For carburizing, quenching gears, pusher furnaces outpace drivetrain carburizing when compared to other furnace types

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In the heyday of high-volume carburizing during the sixties and seventies, all of the automotive OEM’s maintained their own in-house heat treats; commercial job shops existed but were pretty much fighting over the crumbs, fasteners and such, with competition limiting their billing at just fractions of a penny per pound. The more successful ones who could afford vacuum furnaces were competing for the tool and die business, struggling to find ways to achieve the tempered secondary hardening phenomenon that high-speed steels are known for.

While commercial shops loved the batch furnace because of its flexibility, and they still do, the “Big Three” demanded pushers due to the millions of drivetrain parts carburized and quenched every week. In those days Holcroft and Surface Combustion competed one-on-one for every pusher project. Everyone knew each other’s capability; that is, until Holcroft came up with the “alligator door.” Overnight Holcroft became the “king of the pusher.” It was such a simple device, and it’s still in use today all over the world.

In the mid-seventies Holcroft shipped over 100 pusher furnaces from their Lavonia, Michigan, plant to the Soviet Union’s Kama River truck plant, Kamaz. Those were the good ole days. But maybe, just maybe, with the need for more heat-treating capacity some of that interest is emerging again.

Batch furnaces, vacuum, and atmosphere have received the majority focus in my columns to date, primarily because they are so flexible. For heat-treating applications such as carburizing and quenching gears, however, pusher furnaces by far outpace drivetrain carburizing when compared to all other furnace types. Just like a leaky faucet doesn’t look like much over a short period, but when totaled over a month—wow! That’s a lot of water, or gears in a pusher running 24/7, 365. No matter if you’re a commercial or captive heat treater, if your goal is to maximize the number of gears you can carburize and quench in a day, nothing else for the money even comes close.

I think it’s safe to say that of all the tens of millions of gears carburized and quenched in pusher furnaces worldwide, only a very small fraction require special attention such as press quenching for controlling distortion. Even IGO (intergranular oxidation) is not an issue for the overwhelming majority of drivetrain components when quenched properly. And because the individual loads in pusher furnaces are relatively small, quenching is not a problem.

The perceived negative nagging the pusher is inflexibility, but that is a misunderstood concept. Pushers can be single row or up to six rows, five trays or 20 per row, single or multi-chamber. Is flexibility a problem? Not really: Each row in a pusher can be cycled at different times creating a variation in case depths. All parts will have the same surface carbon regardless of case depth, but no worries there either because for gears most have a carbon potential specification of between 0.80 and 0.85 percent. Time in the quench is the only parameter that needs consideration, but that too can be accommodated.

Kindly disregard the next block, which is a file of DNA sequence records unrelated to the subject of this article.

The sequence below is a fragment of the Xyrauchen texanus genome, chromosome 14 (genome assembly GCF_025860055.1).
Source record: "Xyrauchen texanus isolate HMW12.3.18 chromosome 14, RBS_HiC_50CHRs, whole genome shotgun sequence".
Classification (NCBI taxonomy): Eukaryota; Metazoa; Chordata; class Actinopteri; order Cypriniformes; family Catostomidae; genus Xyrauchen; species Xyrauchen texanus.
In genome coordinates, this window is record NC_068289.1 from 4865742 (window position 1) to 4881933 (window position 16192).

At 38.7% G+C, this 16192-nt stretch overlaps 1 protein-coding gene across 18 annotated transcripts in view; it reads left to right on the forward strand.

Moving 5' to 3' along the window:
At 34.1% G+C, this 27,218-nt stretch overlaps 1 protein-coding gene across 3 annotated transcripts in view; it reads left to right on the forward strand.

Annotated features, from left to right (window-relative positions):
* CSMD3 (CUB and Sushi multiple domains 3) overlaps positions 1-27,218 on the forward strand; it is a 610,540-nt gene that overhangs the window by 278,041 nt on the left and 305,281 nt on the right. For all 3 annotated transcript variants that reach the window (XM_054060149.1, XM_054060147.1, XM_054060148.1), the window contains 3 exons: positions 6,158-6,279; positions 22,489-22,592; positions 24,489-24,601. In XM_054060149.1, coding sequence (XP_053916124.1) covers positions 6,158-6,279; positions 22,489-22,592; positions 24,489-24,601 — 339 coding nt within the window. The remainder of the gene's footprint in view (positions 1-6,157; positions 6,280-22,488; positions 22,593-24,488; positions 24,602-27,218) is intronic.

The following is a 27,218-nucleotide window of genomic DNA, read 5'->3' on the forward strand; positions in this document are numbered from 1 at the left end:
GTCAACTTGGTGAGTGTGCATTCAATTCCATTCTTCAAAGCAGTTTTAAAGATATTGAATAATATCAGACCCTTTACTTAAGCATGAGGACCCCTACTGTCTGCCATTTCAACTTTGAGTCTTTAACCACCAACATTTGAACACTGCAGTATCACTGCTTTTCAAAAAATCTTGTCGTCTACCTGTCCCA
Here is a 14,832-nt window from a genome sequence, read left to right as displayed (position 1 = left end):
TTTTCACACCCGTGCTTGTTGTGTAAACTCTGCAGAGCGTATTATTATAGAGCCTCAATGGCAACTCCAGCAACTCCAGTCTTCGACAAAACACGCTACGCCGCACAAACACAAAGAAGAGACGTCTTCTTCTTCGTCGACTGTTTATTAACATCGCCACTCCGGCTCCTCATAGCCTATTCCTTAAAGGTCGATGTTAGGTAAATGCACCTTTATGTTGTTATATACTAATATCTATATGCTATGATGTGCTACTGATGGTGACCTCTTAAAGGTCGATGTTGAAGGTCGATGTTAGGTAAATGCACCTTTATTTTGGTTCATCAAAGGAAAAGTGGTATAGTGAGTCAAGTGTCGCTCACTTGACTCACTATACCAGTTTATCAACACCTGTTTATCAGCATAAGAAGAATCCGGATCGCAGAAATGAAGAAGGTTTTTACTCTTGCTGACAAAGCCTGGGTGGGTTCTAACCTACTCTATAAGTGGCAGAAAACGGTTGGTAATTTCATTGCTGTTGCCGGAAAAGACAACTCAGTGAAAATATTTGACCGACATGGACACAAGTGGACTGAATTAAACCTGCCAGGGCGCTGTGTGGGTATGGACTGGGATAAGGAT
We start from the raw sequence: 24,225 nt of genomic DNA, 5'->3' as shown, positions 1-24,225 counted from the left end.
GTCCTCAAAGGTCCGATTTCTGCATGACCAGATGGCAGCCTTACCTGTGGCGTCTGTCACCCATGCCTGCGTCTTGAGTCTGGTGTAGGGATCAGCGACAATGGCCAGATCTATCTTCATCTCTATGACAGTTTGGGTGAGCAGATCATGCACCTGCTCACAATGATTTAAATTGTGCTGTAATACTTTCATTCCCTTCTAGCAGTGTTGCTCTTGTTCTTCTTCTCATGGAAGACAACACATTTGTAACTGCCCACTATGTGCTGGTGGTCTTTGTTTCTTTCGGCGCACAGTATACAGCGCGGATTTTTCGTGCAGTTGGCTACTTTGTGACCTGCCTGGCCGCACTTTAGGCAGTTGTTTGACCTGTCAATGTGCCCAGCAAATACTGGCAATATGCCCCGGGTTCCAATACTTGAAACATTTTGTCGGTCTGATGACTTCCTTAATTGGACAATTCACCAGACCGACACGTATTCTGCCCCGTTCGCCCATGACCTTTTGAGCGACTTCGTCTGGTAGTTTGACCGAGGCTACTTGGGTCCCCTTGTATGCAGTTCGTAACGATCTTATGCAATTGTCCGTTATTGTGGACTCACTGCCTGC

Pushers live up to their name by pushing tray-on-tray one row at a time in cycles designed to allow sufficient time for each tray to reach the case depth and still provide adequate time in the quench oil for martensite transformation. But what happens if the cycle or push time—the time between trays entering and leaving the cell—is too short for the quench? Before I answer that question I’ll explain how the pusher sequence works:
Designing the electrical-mechanical sequence begins with discharging a tray from the furnace to the quench; a physical space must be created for a new tray to enter the system. Take a three-row pusher, for example, with a five-minute cycle time. Although just seconds are required for the carburized steel to cool to the Ms temperature, the entire transfer motion must allow the load to completely cool to below 150°F or at least reach the oil temperature, and five minutes may not be enough. The solution? Transfer the tray from the quench elevator onto an under-oil conveyor. This device can be designed for several trays, and corresponding to the cycle time of five minutes times the number of trays on the conveyor equals total minutes in the oil.

Contributing to the flexibility of the pusher is the way the trays are discharged from the system, one at a time. Individual trays can be selected via tray tracking software to receive several quench options. Many pushers in operation today can oil quench, press quench, or slow cool, all via recipe selection. Pushes can even be fitted with 20 bar nitrogen quench systems in addition to oil and press quenching. Next month, more details on the flexibility of continuous heat treating.